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From Alex Harui <>
Subject Re: [VOTE] Release Apache FreeMarker 2.3.24-rc01 (incubating)
Date Fri, 22 Jan 2016 16:06:31 GMT

On 1/21/16, 11:52 PM, "Daniel Dekany" <> wrote:

>Friday, January 22, 2016, 1:08:36 AM, Justin Mclean wrote:
>> If may be (but unlikely IMO) that this applies [1]. Best to ask on
>> legal discuss to confirm.
>I have red the related ASF documents back then, and I don't understand
>how can this lead to any legal problem since:
>- These binaries were contributed directly to the project
>- Their origin is clarified in the NOTICE file.
>- As a side note, obviously, there can be images and such in a source
>  release, which are also binaries.
>But yes, I will ask this on legal if it isn't settled here pretty

IMO, this isn't a legal issue as much as a policy, convention and
usability issue.  AIUI, ASF releases should be the "raw" sources required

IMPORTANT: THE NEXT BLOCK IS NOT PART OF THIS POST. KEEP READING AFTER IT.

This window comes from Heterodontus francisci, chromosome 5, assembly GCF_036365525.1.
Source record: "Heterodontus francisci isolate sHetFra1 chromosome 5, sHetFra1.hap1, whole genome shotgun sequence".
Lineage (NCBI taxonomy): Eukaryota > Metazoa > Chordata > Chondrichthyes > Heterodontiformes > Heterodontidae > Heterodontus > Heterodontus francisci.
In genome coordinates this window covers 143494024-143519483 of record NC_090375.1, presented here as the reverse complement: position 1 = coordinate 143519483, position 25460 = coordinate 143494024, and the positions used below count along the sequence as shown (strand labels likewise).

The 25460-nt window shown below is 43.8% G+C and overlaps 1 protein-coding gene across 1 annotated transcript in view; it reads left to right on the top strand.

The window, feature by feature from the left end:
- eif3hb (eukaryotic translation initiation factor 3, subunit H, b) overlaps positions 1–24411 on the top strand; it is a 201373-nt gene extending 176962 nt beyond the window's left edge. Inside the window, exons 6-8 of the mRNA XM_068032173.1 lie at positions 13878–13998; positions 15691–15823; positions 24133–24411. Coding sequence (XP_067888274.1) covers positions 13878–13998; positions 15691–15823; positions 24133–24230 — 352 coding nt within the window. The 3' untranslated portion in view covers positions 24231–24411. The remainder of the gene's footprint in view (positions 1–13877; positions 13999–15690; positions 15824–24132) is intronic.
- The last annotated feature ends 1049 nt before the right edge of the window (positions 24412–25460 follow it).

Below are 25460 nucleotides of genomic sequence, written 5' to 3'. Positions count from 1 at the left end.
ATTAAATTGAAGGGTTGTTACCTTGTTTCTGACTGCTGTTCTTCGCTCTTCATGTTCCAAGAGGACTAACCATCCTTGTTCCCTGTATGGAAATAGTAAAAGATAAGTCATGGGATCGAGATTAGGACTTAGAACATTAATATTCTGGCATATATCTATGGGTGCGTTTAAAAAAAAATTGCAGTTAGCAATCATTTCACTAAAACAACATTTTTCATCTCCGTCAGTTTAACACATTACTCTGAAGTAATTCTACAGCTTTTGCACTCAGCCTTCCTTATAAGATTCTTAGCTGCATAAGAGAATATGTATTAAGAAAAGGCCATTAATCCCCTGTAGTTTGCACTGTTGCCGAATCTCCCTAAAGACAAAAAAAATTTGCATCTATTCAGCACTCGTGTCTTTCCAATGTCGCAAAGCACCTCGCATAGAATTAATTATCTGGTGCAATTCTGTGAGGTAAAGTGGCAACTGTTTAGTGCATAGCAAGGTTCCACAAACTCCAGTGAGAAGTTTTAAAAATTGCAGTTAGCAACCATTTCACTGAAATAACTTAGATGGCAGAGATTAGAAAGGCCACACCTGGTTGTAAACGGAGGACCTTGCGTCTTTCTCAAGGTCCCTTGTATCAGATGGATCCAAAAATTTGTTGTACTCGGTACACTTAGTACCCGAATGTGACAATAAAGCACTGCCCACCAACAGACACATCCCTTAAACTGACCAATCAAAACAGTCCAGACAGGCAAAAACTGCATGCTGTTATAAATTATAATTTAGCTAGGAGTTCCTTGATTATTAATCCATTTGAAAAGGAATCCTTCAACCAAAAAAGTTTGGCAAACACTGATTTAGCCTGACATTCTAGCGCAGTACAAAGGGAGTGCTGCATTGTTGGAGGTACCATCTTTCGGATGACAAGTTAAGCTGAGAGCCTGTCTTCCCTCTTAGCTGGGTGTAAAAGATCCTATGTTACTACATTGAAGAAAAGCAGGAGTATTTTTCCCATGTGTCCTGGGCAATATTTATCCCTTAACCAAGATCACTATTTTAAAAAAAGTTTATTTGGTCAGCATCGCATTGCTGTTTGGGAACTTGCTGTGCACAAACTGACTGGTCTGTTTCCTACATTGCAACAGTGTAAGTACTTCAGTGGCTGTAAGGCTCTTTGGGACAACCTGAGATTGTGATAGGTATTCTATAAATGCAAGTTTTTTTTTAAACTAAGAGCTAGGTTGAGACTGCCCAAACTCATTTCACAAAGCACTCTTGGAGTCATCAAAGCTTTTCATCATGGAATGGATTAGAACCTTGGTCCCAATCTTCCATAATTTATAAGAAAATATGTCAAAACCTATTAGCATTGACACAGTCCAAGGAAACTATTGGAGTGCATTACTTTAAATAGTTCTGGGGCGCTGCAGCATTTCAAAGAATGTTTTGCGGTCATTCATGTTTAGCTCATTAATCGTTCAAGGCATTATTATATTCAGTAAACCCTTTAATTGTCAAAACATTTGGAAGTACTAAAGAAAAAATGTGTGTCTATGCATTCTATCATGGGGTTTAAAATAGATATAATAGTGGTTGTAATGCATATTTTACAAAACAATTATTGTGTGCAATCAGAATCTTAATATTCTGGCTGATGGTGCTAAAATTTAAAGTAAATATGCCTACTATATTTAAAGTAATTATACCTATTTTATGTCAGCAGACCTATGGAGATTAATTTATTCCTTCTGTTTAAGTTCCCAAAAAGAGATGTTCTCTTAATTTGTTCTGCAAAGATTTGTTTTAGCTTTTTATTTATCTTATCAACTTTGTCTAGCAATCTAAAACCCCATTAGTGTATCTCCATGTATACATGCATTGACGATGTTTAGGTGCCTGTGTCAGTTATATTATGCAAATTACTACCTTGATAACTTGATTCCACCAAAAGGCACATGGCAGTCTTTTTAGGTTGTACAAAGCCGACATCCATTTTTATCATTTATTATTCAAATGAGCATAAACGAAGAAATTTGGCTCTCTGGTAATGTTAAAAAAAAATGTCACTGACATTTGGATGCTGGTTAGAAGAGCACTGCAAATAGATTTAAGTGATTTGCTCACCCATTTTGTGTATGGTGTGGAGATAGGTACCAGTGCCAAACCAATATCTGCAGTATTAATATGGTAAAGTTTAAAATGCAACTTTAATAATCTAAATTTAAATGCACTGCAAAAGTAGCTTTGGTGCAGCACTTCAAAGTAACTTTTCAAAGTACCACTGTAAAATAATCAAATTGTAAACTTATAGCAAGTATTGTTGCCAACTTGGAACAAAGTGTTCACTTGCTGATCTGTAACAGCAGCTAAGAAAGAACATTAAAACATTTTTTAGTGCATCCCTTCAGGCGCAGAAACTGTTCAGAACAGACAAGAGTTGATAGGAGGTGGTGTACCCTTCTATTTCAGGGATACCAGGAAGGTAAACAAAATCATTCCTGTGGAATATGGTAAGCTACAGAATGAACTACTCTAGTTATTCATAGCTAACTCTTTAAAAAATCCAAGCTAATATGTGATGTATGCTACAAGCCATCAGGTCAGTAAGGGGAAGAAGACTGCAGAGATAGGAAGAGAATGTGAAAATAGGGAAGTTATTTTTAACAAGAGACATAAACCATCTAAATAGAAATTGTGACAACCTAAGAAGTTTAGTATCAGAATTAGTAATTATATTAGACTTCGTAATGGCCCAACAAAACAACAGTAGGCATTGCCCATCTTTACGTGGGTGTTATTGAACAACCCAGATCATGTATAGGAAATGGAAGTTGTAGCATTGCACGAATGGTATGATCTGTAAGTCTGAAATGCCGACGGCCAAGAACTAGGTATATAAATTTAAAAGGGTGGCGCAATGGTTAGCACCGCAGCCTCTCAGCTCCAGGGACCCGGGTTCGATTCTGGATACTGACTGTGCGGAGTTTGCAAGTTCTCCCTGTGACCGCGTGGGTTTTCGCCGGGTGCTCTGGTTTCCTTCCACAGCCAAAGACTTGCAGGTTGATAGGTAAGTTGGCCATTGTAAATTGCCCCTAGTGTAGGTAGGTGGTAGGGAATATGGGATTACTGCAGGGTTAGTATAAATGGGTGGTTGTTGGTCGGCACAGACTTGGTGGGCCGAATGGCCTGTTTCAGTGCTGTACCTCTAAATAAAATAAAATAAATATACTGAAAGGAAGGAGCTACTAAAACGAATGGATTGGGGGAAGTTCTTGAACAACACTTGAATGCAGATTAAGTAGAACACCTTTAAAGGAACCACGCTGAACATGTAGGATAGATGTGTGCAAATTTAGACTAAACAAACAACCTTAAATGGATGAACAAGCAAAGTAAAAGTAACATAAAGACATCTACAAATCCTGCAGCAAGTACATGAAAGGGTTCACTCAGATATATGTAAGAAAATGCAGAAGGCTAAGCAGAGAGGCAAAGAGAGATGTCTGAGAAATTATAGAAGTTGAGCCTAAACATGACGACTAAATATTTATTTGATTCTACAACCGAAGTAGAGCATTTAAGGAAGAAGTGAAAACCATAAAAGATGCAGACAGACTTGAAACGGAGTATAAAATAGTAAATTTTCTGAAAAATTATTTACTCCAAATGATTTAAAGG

to implement some functionality so that
1) it is easy to examine and determine it is safe to use (no viruses or
trojans, licensing is as expected)
2) it is easy to modify files in the release and submit patches in order
to invite more community involvement and recruit new committers

A jar, even one that just compresses text files, doesn't quite fulfill
those goals, so I would take the time to alter the packaging scripts so
that the source package has a folder of the text files that went into the
jar but no jar file itself, and the build script that creates the
convenience binary packages those text files into a jar.  In fact, I did
just that when working on a recent code donation to a project that
originally contained zip files.

And that's why some binaries like GIF, PNG, JPG files are ok since they
are also the "raw" sources that invite folks to contribute patches and are
considered safe since the aren't known to contain executable code.

A nit: AIUI, the NOTICE file isn't so much about origin of individual
artifacts as it is about required notices like copyrights that have been
swapped out from their original homes in various files, and other
requirements from the licenses for bundled dependencies.  Since the jar
was apparently part of a larger software donation, the standard "Initial
Developer" line would cover all of the code in that donation and not
address the jar specifically.  Of course, this is all moot once you've
replaced the jar in the source package with the text files it contains.

Of course, I could be wrong...

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